Amid all the “bah, told you it was all worthless” commentary from skeptics recently, something crystallized for me. I did not fully appreciate how much public perception of crypto had shifted since the last time prices were bouncing along cyclical lows. Back then, crypto was a new type of money, a global computer, an engagement incentive, a governance value.
Now, in the eyes of the mainstream, crypto is a market.
Like many of you, I spent part of the end-of-year break explaining to family and friends that, no, crypto was not “over.” I puzzled for a while over the extent of this misconception until it clicked: It’s not that the crypto market got financialized – we all know that, just as we all recognize the damage done to perception and sentiment by the collapse of some of the main architects and beneficiaries of that financialization.
Noelle Acheson is the former head of research at CoinDesk and Genesis Trading. This article is excerpted from her Crypto Is Macro Now newsletter, which focuses on the overlap between the shifting crypto and macro landscapes. These opinions are hers, and nothing she writes should be taken as investment advice.
It’s more that crypto became just a market for most casual observers. That’s all, just a market. And with the market in dire straits, well, obviously there’s no longer any point to the whole concept.
Looking back, it’s not hard to see how this shift happened. The increasing levels of institutional interest (Goldman Sachs! Fidelity! BlackRock!), prices (up 20% in a day! down 80% year to date!), scams (rug pull! exploit!) and regulatory concern (protect investors! protect the financial system!) fueled headlines that grabbed attention, incentivizing more stories along the same vein. The power of repetition as media coverage of the industry broadened cemented the association of “crypto” with “risky.”
I’m not pointing the finger at media – many publications have done a great job of also surfacing the more transformative aspects of our industry. But perception tends to latch on to what it can grasp, and the “public” (generalizing here) is familiar with markets, whereas it doesn’t necessarily understand Merkle trees. Price moves are easier to visualize than consensus algorithms. And the power of institutional signaling is more relatable than weighted decentralized liquidity pools. The markets narrative is stickier than the tech narrative because it is more comfortable. The risk narrative is stickier than the innovation narrative because drama is better at grabbing our attention.
Read more: Noelle Acheson - Shifting Crypto's Center of Gravity
The instinctive reaction here, then, is to vow to start focusing more on the technology angles of crypto – I and many others have argued for that elsewhere. But while that is still the case, there’s another fundamental aspect of crypto evolution that has been largely overlooked.
We know that crypto assets are both speculative and investment opportunities. We also know they represent radical new technologies. We can acknowledge that they are all those at the same time. What is harder to wrap our heads around is that the asset is the technology.
For the first time in our history, we have tradable assets that embody innovation. Sure, investors can get exposure to progress through equities or exchange-traded funds, but they are formulaic wrappers around potential earnings streams that become available to the public only long after the innovation is first tested.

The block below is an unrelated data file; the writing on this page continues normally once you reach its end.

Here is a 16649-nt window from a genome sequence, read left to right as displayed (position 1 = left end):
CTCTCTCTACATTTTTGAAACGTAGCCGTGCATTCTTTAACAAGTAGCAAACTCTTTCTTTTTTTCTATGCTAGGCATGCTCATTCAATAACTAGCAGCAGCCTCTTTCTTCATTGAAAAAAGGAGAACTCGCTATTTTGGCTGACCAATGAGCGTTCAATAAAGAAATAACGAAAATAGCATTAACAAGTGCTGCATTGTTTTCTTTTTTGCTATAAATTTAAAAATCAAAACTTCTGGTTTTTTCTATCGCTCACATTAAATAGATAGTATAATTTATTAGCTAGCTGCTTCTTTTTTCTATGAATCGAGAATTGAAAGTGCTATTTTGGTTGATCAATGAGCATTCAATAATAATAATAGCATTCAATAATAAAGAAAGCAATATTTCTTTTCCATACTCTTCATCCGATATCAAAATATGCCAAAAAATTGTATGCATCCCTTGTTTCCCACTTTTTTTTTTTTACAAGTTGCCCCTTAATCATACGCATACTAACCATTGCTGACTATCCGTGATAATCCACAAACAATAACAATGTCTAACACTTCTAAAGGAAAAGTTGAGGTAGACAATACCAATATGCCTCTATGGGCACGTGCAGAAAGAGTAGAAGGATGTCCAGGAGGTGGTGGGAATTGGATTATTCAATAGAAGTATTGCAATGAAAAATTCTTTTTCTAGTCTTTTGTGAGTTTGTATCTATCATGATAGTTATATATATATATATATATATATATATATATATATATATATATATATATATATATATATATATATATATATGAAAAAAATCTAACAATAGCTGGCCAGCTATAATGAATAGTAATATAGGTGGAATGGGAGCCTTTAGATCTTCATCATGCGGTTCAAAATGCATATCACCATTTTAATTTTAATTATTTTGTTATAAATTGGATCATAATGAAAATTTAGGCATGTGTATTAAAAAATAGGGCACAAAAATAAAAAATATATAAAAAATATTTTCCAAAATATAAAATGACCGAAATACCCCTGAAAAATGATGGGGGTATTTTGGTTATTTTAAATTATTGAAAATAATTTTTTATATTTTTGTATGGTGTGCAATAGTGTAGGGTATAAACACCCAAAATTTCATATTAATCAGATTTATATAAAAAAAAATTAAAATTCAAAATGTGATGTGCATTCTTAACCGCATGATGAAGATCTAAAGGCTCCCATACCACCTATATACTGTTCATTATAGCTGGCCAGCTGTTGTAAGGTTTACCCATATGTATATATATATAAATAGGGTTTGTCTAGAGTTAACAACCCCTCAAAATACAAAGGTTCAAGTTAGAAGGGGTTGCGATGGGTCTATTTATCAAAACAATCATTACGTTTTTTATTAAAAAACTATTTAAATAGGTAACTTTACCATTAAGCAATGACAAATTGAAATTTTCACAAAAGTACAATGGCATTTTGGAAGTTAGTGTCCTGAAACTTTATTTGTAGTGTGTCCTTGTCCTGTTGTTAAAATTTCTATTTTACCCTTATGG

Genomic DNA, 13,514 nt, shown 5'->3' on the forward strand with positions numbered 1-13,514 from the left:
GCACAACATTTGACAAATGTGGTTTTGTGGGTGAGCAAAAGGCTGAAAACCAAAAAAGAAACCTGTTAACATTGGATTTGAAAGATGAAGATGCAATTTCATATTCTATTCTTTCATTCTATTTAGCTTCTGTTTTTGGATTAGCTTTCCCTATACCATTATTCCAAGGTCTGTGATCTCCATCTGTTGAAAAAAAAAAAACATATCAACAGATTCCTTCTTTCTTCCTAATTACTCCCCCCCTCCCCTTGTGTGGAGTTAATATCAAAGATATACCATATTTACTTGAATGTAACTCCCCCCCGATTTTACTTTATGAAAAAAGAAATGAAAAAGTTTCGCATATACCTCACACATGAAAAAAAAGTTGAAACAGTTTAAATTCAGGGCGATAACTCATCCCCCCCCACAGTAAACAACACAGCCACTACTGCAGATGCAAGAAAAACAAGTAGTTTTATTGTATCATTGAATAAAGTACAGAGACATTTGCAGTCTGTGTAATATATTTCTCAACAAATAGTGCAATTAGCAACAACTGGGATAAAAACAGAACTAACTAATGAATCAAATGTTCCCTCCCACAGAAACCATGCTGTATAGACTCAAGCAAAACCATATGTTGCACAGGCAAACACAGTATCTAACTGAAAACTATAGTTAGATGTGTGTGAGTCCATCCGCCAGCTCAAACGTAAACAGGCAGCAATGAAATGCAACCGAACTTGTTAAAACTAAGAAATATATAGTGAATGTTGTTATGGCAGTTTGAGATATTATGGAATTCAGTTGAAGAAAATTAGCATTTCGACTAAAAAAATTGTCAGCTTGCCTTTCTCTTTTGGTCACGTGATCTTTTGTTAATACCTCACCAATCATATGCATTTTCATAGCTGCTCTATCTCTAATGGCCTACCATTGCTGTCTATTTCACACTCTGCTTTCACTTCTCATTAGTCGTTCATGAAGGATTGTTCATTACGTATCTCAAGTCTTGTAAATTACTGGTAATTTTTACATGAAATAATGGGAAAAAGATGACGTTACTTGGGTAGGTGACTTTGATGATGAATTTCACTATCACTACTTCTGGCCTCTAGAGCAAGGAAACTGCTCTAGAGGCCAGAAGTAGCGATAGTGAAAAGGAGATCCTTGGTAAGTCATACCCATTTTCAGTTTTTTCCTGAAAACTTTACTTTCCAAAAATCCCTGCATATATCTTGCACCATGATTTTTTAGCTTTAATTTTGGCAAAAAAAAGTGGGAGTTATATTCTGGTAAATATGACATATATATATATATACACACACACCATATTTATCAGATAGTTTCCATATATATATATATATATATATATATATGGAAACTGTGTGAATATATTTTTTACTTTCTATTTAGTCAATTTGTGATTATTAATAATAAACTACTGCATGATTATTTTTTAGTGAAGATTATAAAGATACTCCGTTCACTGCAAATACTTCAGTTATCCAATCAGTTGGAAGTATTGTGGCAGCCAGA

Amazon, for example, was founded in 1994 and scrabbled together a startup existence for three years before offering the public the opportunity to speculate. Facebook was founded in 2004 but didn’t offer a tradable asset to represent a bet on its potential until 2012. Both were considered extremely risky in their early pre-initial public offering days, too much so for mainstream investors. And both were extremely volatile at launch and for some time after.
Even those examples are not exactly comparable. Amazon and Facebook are not new technologies. They represent a new use of a technology. And both have frequently, and especially in recent weeks, seen their values buffeted by corporate decisions and fiat economy-based earnings outlooks. Bitcoin, ether and others are the new technology. Technically, they are assets that move on new rails – but neither the assets nor the rails work or have value without the other. Plus, there is no earnings risk stemming from strategic decisions taken behind closed doors or from difficult economic conditions. It’s as if you had a chance to buy stock in the internet in 1985 that gave you pure exposure to its adoption, with no corporation risk.
What’s more, crypto assets open up support for innovation unlike any other tradable vehicle to date. They are pure technology plays that anyone, anywhere can invest in, without having to prove a certain amount of wealth for early access. They are risky, yes, but new concepts usually are, and education as well as platform disclosure rules could offer some protection without erecting inequality-enhancing barriers.
Crypto is so much more than a market. It is also more than a new technology. It is a new way of thinking about value, risk, funding and engagement. It adds a jugful of philosophy to the soup of finance, garnishes it with a few dashes of ingenious code and a sprinkle of hype, and stirs it up to get a whole new flavor of evolution.
Maybe this year we can do better at getting that message across. Maybe, with that, we will earn a more thoughtful type of criticism as well as a more nuanced approach to regulation. And, in thinking more about the messaging, perhaps even those of us in the industry can face the next cycle with fortified conviction that what we’re working on matters, probably more than most of us realize.